Anna Paquin: Although she famously married her True Blood costar Stephen Moyer in 2010, Paquin came out as bisexual that same year. She clarified to Larry King in 2014 that she can be in a heterosexual marriage, be a parent, and still be bisexual.
“I am married to my husband, and we are happily monogamously married,” she told the befuddled host after he questioned if she was no longer bisexual. “I don't think it's a past tense thing. Are you still straight if you are with somebody?... If you were to break up with them or if they were to die, it doesn't prevent your sexuality from existing. It doesn't really work like that." (Photo by Phillip Faraone/Getty Images for A+E Networks/Lifetime)
Tim Cook: When Apple’s founder and tech legend Steve Jobs died in 2011, he was replaced by long-time Apple executive Tim Cook. While Cook remained quiet about his sexuality in public, he changed his tune in 2014 by coming out in an editorial for Bloomberg.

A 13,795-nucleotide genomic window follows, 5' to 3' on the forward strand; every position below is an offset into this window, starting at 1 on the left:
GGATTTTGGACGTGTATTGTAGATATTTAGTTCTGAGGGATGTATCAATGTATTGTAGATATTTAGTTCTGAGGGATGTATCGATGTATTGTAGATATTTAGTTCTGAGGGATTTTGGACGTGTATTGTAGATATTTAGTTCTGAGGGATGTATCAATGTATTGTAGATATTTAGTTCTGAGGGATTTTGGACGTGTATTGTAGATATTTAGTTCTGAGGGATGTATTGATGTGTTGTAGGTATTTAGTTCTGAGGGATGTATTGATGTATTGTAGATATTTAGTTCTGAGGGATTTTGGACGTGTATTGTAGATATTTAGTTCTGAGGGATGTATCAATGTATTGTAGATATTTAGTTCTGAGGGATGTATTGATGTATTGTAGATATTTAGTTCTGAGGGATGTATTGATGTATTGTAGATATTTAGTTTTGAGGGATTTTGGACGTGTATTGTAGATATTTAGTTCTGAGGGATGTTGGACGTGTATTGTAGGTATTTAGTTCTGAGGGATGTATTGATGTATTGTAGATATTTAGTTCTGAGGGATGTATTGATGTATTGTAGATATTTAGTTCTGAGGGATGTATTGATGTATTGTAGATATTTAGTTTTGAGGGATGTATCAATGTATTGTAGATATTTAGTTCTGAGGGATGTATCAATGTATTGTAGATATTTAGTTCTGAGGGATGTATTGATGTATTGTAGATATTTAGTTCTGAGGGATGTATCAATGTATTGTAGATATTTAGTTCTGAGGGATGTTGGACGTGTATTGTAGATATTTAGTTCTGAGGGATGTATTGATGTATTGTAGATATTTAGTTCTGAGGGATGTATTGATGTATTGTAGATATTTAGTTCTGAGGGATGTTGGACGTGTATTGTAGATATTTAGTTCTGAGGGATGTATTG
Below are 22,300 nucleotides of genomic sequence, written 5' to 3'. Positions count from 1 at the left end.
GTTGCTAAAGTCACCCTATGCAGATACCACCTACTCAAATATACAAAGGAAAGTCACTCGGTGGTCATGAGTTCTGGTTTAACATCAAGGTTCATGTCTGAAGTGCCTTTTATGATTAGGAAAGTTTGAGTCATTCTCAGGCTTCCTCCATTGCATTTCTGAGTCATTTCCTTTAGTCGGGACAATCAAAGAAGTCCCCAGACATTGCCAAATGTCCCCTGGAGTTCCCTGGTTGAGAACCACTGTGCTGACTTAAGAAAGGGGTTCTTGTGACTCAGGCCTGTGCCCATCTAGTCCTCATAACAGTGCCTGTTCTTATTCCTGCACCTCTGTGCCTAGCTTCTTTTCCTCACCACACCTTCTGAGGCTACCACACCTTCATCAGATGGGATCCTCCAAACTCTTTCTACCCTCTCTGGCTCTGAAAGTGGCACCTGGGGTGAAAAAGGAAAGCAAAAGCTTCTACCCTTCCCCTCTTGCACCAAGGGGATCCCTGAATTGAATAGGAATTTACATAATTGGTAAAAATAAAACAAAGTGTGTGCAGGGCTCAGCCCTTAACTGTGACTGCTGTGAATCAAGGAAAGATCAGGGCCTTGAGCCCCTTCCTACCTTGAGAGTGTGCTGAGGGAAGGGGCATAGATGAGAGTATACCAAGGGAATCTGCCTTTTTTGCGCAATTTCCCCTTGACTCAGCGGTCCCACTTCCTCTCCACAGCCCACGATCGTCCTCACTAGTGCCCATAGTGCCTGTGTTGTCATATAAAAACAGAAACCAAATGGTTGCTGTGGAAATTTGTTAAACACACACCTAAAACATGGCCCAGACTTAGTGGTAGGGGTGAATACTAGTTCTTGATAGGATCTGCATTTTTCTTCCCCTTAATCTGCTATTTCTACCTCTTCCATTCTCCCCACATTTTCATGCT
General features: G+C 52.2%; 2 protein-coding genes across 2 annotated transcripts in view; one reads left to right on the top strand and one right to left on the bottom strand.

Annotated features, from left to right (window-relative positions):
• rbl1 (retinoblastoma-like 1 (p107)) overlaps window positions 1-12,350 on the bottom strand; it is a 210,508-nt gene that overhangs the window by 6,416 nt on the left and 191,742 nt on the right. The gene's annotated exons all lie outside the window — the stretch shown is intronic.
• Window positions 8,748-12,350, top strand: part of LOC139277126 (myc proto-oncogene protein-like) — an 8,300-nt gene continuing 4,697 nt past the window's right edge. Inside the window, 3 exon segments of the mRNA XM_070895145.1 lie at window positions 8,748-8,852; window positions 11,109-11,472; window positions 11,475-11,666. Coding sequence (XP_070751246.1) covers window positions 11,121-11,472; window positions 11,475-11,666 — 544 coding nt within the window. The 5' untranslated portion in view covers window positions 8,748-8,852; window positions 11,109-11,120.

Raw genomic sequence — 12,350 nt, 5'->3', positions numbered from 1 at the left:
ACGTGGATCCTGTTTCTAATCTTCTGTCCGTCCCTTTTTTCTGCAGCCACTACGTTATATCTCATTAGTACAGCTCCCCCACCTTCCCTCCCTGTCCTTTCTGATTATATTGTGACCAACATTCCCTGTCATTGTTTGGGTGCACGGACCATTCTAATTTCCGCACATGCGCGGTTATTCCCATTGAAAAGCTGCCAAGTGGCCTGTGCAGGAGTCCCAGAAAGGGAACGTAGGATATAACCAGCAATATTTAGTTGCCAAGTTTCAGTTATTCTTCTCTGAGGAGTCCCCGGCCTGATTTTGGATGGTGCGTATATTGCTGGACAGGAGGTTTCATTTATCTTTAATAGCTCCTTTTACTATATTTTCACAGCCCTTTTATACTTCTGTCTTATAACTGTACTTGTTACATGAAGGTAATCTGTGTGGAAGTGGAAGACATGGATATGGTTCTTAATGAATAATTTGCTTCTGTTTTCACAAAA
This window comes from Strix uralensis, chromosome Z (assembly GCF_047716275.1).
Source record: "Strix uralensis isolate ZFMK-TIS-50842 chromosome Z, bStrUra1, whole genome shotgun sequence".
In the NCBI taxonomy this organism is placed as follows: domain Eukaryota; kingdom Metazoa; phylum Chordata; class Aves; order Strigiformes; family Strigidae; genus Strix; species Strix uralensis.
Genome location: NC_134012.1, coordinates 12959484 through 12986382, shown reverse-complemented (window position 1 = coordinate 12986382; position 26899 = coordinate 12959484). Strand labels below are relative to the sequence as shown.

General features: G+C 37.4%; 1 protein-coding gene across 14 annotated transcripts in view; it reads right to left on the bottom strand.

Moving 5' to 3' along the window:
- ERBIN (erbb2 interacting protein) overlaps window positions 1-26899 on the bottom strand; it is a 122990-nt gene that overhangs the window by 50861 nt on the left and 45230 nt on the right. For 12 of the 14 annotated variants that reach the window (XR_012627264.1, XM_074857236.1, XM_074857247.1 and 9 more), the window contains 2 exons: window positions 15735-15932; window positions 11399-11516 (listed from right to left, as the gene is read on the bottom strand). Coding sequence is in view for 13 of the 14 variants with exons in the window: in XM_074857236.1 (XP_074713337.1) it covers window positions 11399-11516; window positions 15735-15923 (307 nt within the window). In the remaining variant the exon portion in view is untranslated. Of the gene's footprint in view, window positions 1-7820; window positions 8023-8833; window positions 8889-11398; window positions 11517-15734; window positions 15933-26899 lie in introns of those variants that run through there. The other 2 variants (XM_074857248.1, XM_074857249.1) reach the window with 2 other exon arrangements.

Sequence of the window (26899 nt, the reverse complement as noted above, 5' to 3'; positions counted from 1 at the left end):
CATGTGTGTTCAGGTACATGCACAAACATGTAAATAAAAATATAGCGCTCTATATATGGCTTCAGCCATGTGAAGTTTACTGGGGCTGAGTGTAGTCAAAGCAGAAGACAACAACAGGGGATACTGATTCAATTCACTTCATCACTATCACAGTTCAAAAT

“Where I value my privacy significantly, I felt that I was valuing it too far above what I could do for the people,” Cook wrote to explain why he’d waited to publicly reveal his sexual orientation. “I wanted to tell everyone my truth. Many people already know. For many people, it was no revelation. It’s like discovering something on your iPhone it’s always done but you didn’t quite know it.” (Photo by Justin Sullivan/Getty Images)
Jake Zyrus: Although the name Jake Zyrus may not be immediately recognizable, Glee fans will remember the name Charice Pempengco — Zyrus' name before coming out as transgender. It wasn’t until 2017 that Zyrus debuted his true self, complete with a name change. (Photo by Ted Aljibe/AFP/Getty Images)
Janet Mock: Transgender writer, TV host, and activist Janet Mock has made it her mission to speak openly and unapologetically about her history and identity. “I believe that telling our stories, first to ourselves and then to one another and the world, is a revolutionary act,” Mock explains in her book, Redefining Realness. “It is an act that can be met with hostility, exclusion, and violence. It can also lead to love, understanding, and community.” (Photo by Cindy Ord/Getty Images for GLAAD)